Three Movies You Didn’t Realize Hinge on Toxic Masculinity

Three Movies You Didn’t Realize Hinge on Toxic Masculinity

How our favourite Hollywood films spur hidden messages of sexism — and why it needs to be stopped

Sabrina Daniele EDITOR-AT-LARGE

Image: CNN

Let’s face it, who doesn’t love a good Hollywood film? Sadly, many of our favourite Hollywood blockbusters have been soured by subtle messages of sexism that both men and women need to acknowledge. That is why I’m breaking down three popular movies from the last decade that grapple with toxic masculinity. Here, each film will be accompanied by a lesson about inequality that we should all consider when curating our movie collection. The sooner female objectification is pointed out, the sooner films can demonstrate gender equality. So listen up! 

The Fifth Element: Lesson #1 — Women have a voice and should not be made into objects of silence.

This film’s female lead character, Leeloo, is given a role that is blatantly submissive to her male counterpart, Korben Dallas. Her silence is pivotal to the plot and her role is maintained not only by her beauty, but also through remaining speechless and passive. This film utilizes Leeloo as a representation of the future — a “perfect” female specimen of the Fifth Element. 

It is essential to recognize how society glorifies female submission in this depiction of Leeloo as an ideal female. Toxic masculinity manifests in this film by implying that a woman must remain quiet and obedient to others around her, especially male counterparts. The Fifth Element fails to depict that women do have a voice — and it is a powerful one! After viewing this film, men must learn that women are valuable for so much more than merely their looks. Instead, they can be assertive — and thus shouldn’t be portrayed as objects of silence. 

2. Pretty Woman: Lesson #2 — Women are strong and independent, not trophies.  

Pretty Woman is framed around two main characters: a hooker and a businessman. Vivian Ward falls for Edward Lewis, who just happens to be a millionaire. Toxic masculinity reveals itself when this rich man wants every woman to be at his beck and call; this is the reason for him breaking up with his ex-girlfriend at the beginning of the film. Edward feels superior to Vivian because of his wealth and social status. As a result, this film reveals that young girls cannot attain wealth and status of their own, and that by default, are motivated to date men for their money, rather than for how these men treat them. When she breaks up with Edward, Vivian and her roommate think about going back to college. However, this idea is quickly thrown out the window as she falls back into Edward’s arms.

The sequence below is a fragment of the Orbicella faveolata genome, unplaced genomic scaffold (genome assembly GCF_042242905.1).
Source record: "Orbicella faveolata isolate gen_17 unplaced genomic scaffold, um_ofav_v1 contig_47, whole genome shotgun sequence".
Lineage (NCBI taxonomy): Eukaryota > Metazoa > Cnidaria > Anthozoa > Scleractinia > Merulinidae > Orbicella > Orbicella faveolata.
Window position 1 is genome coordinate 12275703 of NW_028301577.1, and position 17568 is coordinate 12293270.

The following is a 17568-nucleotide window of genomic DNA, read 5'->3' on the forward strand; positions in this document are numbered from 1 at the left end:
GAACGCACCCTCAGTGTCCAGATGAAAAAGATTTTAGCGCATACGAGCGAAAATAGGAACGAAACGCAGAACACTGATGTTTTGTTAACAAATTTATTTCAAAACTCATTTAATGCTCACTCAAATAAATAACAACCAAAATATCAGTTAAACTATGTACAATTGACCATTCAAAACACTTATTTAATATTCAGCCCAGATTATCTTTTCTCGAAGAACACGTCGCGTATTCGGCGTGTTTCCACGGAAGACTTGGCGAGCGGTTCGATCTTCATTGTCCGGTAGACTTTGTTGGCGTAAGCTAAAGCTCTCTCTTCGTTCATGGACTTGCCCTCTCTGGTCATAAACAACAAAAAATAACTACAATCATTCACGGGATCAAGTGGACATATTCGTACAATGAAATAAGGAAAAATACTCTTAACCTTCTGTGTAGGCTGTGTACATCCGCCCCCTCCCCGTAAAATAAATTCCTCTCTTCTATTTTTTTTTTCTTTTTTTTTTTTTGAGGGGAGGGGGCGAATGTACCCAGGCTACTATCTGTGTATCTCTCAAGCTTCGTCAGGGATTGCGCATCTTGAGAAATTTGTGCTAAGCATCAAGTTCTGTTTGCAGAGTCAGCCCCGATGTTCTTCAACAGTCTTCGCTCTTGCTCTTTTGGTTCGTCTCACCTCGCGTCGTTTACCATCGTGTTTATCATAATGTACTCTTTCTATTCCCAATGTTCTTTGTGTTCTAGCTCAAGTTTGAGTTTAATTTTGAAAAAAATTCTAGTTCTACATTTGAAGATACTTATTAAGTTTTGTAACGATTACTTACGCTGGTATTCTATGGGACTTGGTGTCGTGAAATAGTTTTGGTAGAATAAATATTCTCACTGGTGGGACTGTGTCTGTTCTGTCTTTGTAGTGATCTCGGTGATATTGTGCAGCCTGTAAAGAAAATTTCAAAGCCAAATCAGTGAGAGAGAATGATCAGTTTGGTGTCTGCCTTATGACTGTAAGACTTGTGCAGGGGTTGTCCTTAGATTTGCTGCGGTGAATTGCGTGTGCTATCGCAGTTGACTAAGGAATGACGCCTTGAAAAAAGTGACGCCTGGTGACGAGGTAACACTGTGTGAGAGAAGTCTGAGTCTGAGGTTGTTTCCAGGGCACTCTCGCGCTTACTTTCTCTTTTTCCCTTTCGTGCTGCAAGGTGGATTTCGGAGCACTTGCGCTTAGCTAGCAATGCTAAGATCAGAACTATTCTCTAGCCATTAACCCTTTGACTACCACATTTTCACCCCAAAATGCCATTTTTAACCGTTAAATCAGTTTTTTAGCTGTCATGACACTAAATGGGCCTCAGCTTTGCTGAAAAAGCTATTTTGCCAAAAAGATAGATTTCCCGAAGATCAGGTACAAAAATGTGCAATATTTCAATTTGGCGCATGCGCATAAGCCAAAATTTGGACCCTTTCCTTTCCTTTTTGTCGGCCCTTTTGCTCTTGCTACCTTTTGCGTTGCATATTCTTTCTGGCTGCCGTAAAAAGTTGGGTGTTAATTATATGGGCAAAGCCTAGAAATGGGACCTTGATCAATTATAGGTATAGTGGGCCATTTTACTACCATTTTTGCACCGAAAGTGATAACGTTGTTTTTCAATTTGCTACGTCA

It is critical to recognize that men need to stop treating women as trophies, and instead, treat them as key figures of their own independence. We don’t need a man to be wealthy and successful — I assure you that we can do it on our own! 

3. Deadpool 2: Lesson #3 — Women are reliable and possess self-worth.  

Like many superhero movies, Deadpool 2 has undertones of toxic masculinity. According to Vox Media, this film — like many other comic narratives that made the big screen — displays the female degradation of “fridging.” No, this term is not about refrigerators; rather, it is about female comic characters that have been killed off in order to advance the success of the male characters. Like Vanessa in Deadpool 2, females in these roles are simply seen as disposable characters, instead of reliable ones. 

Vox adds, “The viewpoint of the Women in Refrigerators trope is that women don’t make choices of their own. Everything we see them do onscreen is in relation to the men around them; their actions are most often about influencing or impacting a man’s actions or behaviour.” 

This is unfair and stifling to women in media, and should be addressed in order to enhance female roles for the future. What male film writers and directors need to comprehend is that female leads not only empower other women, but also give a chance for media to represent women’s self-worth.

As a collective audience we need to be more aware of the messaging of the films we love. I hope these lessons served as a lens for watching your favourite Hollywood films more critically. Unfortunately, the society we live in continuously broadcasts demeaning messages toward women. If we unite, we can alter the connotations of females in media and embrace the power of representing women in film, as they are — vocal and powerful.